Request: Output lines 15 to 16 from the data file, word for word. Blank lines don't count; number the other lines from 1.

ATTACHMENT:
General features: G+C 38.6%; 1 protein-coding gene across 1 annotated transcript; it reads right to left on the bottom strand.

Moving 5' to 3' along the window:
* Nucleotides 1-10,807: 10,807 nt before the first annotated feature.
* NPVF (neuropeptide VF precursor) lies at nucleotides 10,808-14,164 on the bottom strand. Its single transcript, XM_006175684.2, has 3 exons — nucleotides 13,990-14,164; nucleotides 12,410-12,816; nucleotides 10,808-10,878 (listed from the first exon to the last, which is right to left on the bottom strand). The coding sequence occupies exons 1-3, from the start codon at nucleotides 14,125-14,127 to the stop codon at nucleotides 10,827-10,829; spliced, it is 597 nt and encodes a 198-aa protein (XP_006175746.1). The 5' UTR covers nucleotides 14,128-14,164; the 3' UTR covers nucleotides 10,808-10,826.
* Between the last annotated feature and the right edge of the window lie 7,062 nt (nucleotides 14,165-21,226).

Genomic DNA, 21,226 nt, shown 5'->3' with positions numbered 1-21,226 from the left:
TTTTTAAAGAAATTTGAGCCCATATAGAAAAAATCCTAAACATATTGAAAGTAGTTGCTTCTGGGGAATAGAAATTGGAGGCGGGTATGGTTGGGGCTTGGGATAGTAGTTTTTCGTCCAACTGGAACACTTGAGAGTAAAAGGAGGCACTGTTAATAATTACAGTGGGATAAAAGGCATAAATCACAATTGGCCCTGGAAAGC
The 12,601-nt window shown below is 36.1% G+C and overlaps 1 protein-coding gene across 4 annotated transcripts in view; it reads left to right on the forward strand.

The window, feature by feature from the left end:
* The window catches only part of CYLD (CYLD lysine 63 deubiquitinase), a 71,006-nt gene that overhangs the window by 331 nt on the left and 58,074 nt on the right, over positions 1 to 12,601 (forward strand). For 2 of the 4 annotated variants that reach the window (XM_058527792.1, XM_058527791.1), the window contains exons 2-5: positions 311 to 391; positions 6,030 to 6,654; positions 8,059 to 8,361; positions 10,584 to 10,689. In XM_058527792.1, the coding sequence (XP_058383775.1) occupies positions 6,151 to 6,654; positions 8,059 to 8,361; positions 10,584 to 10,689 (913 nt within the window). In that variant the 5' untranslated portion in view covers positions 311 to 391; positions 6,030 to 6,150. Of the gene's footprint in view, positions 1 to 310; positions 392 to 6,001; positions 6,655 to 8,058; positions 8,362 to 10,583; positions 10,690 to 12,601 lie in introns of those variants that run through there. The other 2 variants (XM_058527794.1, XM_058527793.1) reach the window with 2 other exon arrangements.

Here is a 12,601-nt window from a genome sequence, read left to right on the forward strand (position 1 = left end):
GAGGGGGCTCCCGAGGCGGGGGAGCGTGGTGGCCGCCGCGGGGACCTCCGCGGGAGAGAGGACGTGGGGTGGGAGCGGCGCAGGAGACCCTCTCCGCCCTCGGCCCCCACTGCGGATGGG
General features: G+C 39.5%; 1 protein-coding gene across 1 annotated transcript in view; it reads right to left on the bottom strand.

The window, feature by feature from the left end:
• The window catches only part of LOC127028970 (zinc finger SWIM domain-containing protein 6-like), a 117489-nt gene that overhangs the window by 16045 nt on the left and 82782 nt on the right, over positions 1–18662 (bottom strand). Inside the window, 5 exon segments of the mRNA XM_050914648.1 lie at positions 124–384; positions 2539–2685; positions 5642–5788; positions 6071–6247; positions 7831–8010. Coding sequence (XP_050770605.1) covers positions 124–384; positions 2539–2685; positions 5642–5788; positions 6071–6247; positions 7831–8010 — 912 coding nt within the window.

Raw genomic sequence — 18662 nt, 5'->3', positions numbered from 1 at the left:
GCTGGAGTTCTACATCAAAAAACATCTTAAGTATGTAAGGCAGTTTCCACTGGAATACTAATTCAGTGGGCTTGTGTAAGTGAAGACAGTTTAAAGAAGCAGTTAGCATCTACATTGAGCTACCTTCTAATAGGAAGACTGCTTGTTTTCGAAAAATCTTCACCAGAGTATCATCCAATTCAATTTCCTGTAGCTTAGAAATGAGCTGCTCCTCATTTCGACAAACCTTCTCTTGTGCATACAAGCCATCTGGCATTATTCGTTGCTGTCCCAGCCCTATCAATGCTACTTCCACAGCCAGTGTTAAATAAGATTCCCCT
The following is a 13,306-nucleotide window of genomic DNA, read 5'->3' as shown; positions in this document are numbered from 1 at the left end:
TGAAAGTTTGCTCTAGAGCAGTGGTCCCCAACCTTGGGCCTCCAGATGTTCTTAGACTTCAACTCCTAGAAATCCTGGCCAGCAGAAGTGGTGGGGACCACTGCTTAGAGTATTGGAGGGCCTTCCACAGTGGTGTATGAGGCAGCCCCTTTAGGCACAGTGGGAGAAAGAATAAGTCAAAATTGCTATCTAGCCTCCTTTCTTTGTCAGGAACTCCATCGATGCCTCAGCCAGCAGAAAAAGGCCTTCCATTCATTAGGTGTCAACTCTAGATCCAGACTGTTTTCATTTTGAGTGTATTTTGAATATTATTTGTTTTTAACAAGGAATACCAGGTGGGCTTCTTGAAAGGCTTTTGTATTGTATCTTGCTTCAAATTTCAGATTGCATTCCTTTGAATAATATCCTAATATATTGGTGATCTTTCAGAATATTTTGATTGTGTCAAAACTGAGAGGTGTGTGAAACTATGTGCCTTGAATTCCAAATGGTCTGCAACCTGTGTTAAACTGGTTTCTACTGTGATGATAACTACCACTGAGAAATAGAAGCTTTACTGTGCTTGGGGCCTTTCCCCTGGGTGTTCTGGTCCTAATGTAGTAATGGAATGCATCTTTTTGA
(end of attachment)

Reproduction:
• The window catches only part of LOC127028970 (zinc finger SWIM domain-containing protein 6-like), a 117489-nt gene that overhangs the window by 16045 nt on the left and 82782 nt on the right, over positions 1–18662 (bottom strand). Inside the window, 5 exon segments of the mRNA XM_050914648.1 lie at positions 124–384; positions 2539–2685; positions 5642–5788; positions 6071–6247; positions 7831–8010. Coding sequence (XP_050770605.1) covers positions 124–384; positions 2539–2685; positions 5642–5788; positions 6071–6247; positions 7831–8010 — 912 coding nt within the window.

Raw genomic sequence — 18662 nt, 5'->3', positions numbered from 1 at the left: